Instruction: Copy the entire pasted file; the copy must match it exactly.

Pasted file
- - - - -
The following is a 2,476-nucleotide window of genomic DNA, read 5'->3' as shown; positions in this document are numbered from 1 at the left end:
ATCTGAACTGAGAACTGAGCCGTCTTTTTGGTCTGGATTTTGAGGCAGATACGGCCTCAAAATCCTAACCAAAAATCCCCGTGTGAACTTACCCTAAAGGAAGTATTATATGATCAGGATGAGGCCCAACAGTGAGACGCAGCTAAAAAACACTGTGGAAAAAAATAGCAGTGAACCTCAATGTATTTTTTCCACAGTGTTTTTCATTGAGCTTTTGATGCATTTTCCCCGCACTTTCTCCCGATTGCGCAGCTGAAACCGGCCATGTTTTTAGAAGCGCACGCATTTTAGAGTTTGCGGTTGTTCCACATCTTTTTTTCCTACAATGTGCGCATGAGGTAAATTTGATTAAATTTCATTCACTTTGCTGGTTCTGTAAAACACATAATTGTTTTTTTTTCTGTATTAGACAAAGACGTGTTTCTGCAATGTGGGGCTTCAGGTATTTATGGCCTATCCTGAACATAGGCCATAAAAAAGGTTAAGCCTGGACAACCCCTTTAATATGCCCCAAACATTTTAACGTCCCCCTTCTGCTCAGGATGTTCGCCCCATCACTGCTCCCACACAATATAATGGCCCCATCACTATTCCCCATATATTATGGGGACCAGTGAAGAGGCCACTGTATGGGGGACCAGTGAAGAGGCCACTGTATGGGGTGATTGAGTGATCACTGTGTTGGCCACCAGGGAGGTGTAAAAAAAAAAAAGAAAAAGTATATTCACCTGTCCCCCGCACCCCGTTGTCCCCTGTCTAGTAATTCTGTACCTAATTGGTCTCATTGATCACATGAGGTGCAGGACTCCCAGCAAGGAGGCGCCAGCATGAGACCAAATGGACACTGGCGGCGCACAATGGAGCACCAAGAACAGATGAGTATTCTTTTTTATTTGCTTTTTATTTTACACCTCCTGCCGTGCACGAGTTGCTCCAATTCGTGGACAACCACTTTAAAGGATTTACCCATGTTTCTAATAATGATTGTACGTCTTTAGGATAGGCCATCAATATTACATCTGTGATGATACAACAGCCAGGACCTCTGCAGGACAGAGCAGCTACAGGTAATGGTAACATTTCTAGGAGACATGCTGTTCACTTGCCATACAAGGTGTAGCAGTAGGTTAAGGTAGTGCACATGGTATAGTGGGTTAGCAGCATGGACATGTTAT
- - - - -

The following is a 2,476-nucleotide window of genomic DNA, read 5'->3' as shown; positions in this document are numbered from 1 at the left end:
ATCTGAACTGAGAACTGAGCCGTCTTTTTGGTCTGGATTTTGAGGCAGATACGGCCTCAAAATCCTAACCAAAAATCCCCGTGTGAACTTACCCTAAAGGAAGTATTATATGATCAGGATGAGGCCCAACAGTGAGACGCAGCTAAAAAACACTGTGGAAAAAAATAGCAGTGAACCTCAATGTATTTTTTCCACAGTGTTTTTCATTGAGCTTTTGATGCATTTTCCCCGCACTTTCTCCCGATTGCGCAGCTGAAACCGGCCATGTTTTTAGAAGCGCACGCATTTTAGAGTTTGCGGTTGTTCCACATCTTTTTTTCCTACAATGTGCGCATGAGGTAAATTTGATTAAATTTCATTCACTTTGCTGGTTCTGTAAAACACATAATTGTTTTTTTTTCTGTATTAGACAAAGACGTGTTTCTGCAATGTGGGGCTTCAGGTATTTATGGCCTATCCTGAACATAGGCCATAAAAAAGGTTAAGCCTGGACAACCCCTTTAATATGCCCCAAACATTTTAACGTCCCCCTTCTGCTCAGGATGTTCGCCCCATCACTGCTCCCACACAATATAATGGCCCCATCACTATTCCCCATATATTATGGGGACCAGTGAAGAGGCCACTGTATGGGGGACCAGTGAAGAGGCCACTGTATGGGGTGATTGAGTGATCACTGTGTTGGCCACCAGGGAGGTGTAAAAAAAAAAAAGAAAAAGTATATTCACCTGTCCCCCGCACCCCGTTGTCCCCTGTCTAGTAATTCTGTACCTAATTGGTCTCATTGATCACATGAGGTGCAGGACTCCCAGCAAGGAGGCGCCAGCATGAGACCAAATGGACACTGGCGGCGCACAATGGAGCACCAAGAACAGATGAGTATTCTTTTTTATTTGCTTTTTATTTTACACCTCCTGCCGTGCACGAGTTGCTCCAATTCGTGGACAACCACTTTAAAGGATTTACCCATGTTTCTAATAATGATTGTACGTCTTTAGGATAGGCCATCAATATTACATCTGTGATGATACAACAGCCAGGACCTCTGCAGGACAGAGCAGCTACAGGTAATGGTAACATTTCTAGGAGACATGCTGTTCACTTGCCATACAAGGTGTAGCAGTAGGTTAAGGTAGTGCACATGGTATAGTGGGTTAGCAGCATGGACATGTTAT